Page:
Looking at Second Life updates in 2019 and ahead to 2020

Each year through this blog I attempt to track news about, and changes to, Second Life, as driven by Linden Lab. On the technical side, this is do through my weekly SL project summaries, whilst news and general updates are drawn from sources such as Lab comments on the official forums and official blog posts or as a result of attending public meetings and Q&A sessions, etc.

As a lot can happen during the course of the year, so in this article I’ve tried to summarise the more notable updates to occur during the course of 2019.


Mainland Auctions

In March 2019, Linden Lab introduced Mainland user-to-user land auctions. The auction system leveraged Second Life Place Pages as the medium for presenting land for auction and for placing bids, together with a “cover page” listing available parcels up for auction available at https://places.secondlife.com/auctions. At the time of the launch, Linden Lab provided a Land Auctions Walkthrough.

Unfortunately, these auctions had to be suspended in October / November 2019 due to unspecified “abuse” by users. The system is to be revised, but there is currently no indication of when the auctions will be re-enabled.

Premium Homes

The first styles of the new Premium Homes were unveiled at the annual Home and Garden Expo in March 2019 in a single “preview” region that provided both the four types of Traditional homes and four types of Houseboat that would be the first  of the Premium Homes themes that would be issued.

The Homes themselves launched on April 15th, 2019, with the opening of the new Bellisseria continent and a mass release of both Houseboats and Traditional homes.  As with the original Linden Homes, they are available through Premium member’s Land Homes page, accessed through their secondlife.com dashboard.

The new Linden Homes are available to Premium members through the existing Linden Homes registration page

The first mass release of houses and houseboats had been snatched up within 48 hours of the release, with the houseboats proving particularly popular – so much so, that the Lab immediately started planning a 709-parcel add-on to Bellisseria specifically to meet the demand. In the meantime, one of the points noted about the new region was its lack of airstrips and this was addressed with the opening of the continent’s first airstrip in late April 2019.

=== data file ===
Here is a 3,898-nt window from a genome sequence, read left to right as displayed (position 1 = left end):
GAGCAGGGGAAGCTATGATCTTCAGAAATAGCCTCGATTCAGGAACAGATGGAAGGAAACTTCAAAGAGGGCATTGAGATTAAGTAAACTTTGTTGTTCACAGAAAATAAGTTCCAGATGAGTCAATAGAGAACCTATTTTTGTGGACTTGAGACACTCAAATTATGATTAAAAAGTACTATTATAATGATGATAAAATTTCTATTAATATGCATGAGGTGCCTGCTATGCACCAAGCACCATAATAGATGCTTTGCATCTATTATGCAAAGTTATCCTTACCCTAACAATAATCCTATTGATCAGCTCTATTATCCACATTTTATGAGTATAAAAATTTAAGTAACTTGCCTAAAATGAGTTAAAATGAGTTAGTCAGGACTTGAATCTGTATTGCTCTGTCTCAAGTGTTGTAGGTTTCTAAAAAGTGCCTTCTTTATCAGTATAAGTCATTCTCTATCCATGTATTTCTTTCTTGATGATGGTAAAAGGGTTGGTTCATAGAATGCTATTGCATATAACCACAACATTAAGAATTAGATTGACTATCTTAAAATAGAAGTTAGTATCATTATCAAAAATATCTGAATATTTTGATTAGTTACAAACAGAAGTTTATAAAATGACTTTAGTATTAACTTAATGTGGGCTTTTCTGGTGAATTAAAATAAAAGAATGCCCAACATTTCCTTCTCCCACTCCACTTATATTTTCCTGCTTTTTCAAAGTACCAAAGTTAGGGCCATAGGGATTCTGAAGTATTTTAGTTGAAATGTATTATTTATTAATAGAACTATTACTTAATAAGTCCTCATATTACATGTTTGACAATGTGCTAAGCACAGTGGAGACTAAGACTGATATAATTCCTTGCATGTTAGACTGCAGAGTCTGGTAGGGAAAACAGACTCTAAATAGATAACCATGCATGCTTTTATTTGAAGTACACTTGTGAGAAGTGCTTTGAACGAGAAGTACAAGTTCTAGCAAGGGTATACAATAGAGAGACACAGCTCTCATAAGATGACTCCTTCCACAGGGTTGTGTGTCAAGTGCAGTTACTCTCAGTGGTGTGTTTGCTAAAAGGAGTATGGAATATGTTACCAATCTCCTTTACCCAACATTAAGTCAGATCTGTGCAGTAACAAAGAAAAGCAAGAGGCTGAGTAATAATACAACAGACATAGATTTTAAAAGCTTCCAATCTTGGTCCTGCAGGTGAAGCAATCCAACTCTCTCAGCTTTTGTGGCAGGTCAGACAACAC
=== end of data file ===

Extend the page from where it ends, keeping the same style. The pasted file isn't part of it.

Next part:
The new bolt-on for the houseboats opened on May 15th, 2019 – and were all gone within 27 minutes of the release. Then in June 2019, Patch Linden announced that releases would shift to a smaller-scale rolling basis with regions of new houses generally being made available on Mondays, Wednesdays and Fridays.

Also in June, the Lab previewed the next major theme for Linden Homes, the Trailers and Campers, which were introduced in September. In December 2019, the Lab previewed and then released the Victorian theme of Premium Homes.

Fees and Account Changes

Fee Changes

2019 saw the introduction of significant fee changes for Second Life.

From June 2rd, 2019 Private region tiers changed as follows:

  • Full regions were reduced from L$249 a month to US $229.
  • Homestead private regions were reduced from US $195 to US $179.
The changes to Premium fees, announced in June 2019. Source: Linden Lab

These changes were exclusive of VAT, where applicable, and did not apply to Skilled Gaming region; however, Education / Non-profit (EDU/NP) discounted Full islands were be re-priced to maintain their 50% discount off the regularly priced Full island fees.

From June 24th, 2019, Premium fees were increased for the first time in their history:

  • The monthly fee increased from US $9.50 to US $11.99 (an annual increase of 26.21% from US $114 pa to US $143.88 pa)
  • The quarterly subscription increased from US $22.50 to US $32.97 (an annual increase of 46.53% a year from US $90 pa to US $131.88 pa). This fee was to be discontinued to users upgrading to Premium after July 24th, 2019, but a later decision saw it continued on a “temporary” basis that means it is still currently available.
  • The annual fee increased from US $72 to US $99 (an annual increase of 37.5%).
  • In addition, both existing quarterly and monthly subscriptions would again be subject to VAT.